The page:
Designs of all types of vessels now being built in Canada have been standardized and “frozen.” That has helped materially to speed up parts production. The 10,000-ton freighter, the corvette, the minesweeper, the motor torpedo boat that slides down the ways from a shipyard in Nova Scotia, Quebec or Ontario is exactly the same as any ship of the same
class launched in British Columbia; and the aircraft tender assembled in a Charlottetown boat yard will be the identical twin of an aircraft tender produced in Penetanguishene.
Although the design of the ships may be identical, the conditions under which they are produced are vastly different in various parts of the Dominion. At the Vickers yard in Montreal they have sufficient space to build the hulls for three of the big freighters and two of the new type corvettes simultaneously, all in one huge, completely enclosed shed. In the Pacific Coast’s milder climate construction goes on under the open sky the year round. At Halifax and Saint John, and at most other eastern shipyards, the bulk of the work is done in berths exposed to the elements, and sometimes the elements play very rough indeed. The fitting of hulls already launched has to be completed while the vessel floats at her berth. During winter months in the eastern yards men toil
in blizzards, chop ice inches thick from decks and superstructures before they can get at the job with tools sometimes so cold that they burn bare flesh.
Again, the workers in coastal shipyards have the smell of ocean breezes in their nostrils. Sometimes they may, if they so desire, watch the finished product of their skill and sweat as she moves proudly out to sea on her appointed rounds. There is a certain satisfaction in that sight, denied to the men of the lake ports who are building beside fresh water ships whose destiny lies thousands of miles away where the water is salt.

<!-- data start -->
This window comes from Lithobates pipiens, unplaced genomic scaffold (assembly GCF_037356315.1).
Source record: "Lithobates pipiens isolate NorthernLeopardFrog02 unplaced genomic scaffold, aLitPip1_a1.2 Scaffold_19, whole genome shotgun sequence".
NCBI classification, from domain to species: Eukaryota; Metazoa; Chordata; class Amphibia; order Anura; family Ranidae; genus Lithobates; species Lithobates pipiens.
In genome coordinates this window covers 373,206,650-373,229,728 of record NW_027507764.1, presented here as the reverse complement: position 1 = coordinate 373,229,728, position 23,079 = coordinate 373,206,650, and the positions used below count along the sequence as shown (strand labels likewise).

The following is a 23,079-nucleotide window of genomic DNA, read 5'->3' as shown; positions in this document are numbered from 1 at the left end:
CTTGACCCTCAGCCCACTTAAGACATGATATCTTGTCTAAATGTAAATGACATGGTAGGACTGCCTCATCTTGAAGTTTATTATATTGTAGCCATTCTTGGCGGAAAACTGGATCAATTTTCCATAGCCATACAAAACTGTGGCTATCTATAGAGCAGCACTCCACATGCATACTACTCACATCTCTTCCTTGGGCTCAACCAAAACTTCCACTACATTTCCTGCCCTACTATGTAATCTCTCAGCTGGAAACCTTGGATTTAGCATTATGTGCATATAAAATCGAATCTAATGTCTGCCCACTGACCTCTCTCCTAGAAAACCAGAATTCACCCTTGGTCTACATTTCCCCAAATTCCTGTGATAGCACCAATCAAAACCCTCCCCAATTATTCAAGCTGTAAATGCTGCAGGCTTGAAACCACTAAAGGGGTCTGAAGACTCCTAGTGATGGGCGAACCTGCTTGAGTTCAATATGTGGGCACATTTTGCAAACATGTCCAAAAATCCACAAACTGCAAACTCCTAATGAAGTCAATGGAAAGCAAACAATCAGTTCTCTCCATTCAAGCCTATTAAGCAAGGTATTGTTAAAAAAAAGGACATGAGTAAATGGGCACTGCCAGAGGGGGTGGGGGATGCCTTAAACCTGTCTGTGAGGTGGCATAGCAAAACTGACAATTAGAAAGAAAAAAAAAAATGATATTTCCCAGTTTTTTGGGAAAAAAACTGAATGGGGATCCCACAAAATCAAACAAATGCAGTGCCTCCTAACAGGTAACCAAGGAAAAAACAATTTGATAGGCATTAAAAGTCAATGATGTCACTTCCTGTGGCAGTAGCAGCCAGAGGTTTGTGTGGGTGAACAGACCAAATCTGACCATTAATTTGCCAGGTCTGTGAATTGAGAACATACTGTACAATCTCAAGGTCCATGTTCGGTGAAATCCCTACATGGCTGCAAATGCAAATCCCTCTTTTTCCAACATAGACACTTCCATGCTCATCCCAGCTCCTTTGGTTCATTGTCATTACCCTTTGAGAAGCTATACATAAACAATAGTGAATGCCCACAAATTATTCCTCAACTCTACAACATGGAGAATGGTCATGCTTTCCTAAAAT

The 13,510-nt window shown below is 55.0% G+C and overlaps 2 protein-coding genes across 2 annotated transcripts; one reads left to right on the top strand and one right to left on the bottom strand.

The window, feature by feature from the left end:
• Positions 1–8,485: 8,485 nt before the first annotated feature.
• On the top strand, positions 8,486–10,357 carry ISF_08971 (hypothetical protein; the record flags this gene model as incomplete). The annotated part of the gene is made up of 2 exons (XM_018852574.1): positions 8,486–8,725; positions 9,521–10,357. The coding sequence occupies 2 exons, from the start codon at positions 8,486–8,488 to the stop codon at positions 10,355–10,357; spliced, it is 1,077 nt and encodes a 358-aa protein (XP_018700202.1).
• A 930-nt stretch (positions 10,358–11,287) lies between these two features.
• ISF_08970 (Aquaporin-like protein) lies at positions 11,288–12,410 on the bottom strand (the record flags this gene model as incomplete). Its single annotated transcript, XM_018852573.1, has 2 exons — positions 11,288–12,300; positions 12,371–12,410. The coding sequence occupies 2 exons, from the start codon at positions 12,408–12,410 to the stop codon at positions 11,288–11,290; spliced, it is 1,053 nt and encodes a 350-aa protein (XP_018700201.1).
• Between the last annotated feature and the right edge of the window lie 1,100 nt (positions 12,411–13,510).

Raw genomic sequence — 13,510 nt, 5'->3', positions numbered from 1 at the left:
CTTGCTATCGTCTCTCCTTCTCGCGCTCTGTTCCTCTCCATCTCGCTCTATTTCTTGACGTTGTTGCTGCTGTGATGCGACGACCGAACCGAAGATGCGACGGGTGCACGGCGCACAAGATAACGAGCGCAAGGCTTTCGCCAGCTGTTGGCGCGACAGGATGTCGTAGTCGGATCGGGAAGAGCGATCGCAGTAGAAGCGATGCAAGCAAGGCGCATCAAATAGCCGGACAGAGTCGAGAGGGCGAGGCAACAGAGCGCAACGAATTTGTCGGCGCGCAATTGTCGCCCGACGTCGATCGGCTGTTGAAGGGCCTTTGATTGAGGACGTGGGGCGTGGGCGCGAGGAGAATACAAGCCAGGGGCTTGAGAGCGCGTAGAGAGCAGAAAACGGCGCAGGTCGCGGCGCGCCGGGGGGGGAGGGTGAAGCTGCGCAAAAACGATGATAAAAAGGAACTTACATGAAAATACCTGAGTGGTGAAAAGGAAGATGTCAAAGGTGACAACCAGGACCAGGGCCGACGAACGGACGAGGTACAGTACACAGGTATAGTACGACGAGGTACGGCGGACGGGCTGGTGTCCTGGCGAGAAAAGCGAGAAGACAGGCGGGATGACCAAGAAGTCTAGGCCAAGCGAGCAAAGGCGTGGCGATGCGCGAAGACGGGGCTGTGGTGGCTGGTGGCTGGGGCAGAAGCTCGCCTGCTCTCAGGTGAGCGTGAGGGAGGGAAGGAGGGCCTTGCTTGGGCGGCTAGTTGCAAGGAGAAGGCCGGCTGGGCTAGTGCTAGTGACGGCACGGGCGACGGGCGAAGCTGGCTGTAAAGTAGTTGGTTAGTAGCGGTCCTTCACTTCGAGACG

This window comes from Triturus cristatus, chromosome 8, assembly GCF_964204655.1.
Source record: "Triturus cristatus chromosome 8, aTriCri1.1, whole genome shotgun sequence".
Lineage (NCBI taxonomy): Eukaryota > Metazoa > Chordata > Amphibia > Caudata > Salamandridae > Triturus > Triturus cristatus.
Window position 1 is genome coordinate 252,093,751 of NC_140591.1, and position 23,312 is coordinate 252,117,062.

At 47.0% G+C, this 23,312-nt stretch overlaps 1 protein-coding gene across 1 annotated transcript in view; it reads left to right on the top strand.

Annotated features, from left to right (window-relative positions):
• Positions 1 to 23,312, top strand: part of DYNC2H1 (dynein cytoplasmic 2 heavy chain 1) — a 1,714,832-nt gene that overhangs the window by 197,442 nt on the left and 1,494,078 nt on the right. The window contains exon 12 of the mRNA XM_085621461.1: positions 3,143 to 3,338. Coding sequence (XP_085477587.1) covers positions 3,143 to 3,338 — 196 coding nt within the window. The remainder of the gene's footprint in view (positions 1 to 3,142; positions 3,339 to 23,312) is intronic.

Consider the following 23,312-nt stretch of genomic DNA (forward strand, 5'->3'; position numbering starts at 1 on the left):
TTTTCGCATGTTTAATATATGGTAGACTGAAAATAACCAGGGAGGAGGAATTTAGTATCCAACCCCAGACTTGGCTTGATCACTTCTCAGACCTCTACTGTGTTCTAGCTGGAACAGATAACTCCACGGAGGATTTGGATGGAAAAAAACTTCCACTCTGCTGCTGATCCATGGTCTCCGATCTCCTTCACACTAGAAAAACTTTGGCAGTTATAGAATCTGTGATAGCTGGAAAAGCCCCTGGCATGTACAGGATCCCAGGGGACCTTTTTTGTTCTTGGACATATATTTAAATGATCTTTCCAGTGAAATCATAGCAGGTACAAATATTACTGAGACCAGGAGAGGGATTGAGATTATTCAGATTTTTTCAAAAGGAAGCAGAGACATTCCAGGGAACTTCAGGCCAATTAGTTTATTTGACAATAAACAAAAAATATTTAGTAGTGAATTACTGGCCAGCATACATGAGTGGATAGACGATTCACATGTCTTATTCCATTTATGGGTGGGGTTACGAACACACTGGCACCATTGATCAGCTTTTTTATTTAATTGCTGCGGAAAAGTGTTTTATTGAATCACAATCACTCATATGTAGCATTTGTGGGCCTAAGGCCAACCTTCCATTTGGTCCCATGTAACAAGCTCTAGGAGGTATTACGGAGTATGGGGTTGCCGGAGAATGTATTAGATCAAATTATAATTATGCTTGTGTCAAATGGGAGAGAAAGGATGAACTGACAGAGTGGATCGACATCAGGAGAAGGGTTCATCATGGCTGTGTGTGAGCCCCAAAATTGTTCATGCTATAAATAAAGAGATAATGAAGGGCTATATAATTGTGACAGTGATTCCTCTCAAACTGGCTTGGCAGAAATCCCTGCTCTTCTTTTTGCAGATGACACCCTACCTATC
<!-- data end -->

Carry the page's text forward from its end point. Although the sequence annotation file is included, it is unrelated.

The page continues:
A Ship Is Built
ALL SHIPS begin as a set of blueprints pinned on - a drawing board. The first step toward actual construction is a mold loft where the blueprints are translated into an intricate pattern of fine chalk lines drawn to the exact dimensions of the ship to be built, on a floor of hardwood painted dull grey. A mold loft is a long low-roofed, barnlike room of which the floor is the most important feature. It would make a grand dance hall. Mold lofts vary in size, but most of them are big enough to take care of the ground plan of a 10,000-ton freighter and a corvette at the same time, with space to spare for drawing tables and wood storage.
Trained loftsmen work here, plotting the design of every curve and every straight line of the hull’s structure, indicating through a series of cabalistic figures and initials where each plate must be riveted, where the propeller shaft must pass through the stern, where funnels and ventilators are to be located in the finished vessel. There can be no margin of error in these calculations, and they are checked and rechecked, scaled and calibrated to the fraction of an inch.
Thát is the first step. From the design on the floor templates of basswood are constructed, following the chalk lines precisely. In shipbuilding there is no such thing as a reasonable facsimile. Only the perfect is good enough. You could compare this process with the paper patterns dressmakers use, only the ship’s patterns are of wood.
The atmosphere of a mold loft is dim, monastically hushed. Wooden border lines are nailed to the floor so that no inadvertent foot may stumble into the space covered by the design, smudging its accuracy. The men at the drafting tables work with intense concentration, ignore intruders, are completely absorbed in their demanding tasks. You feel you should walk on tiptoe.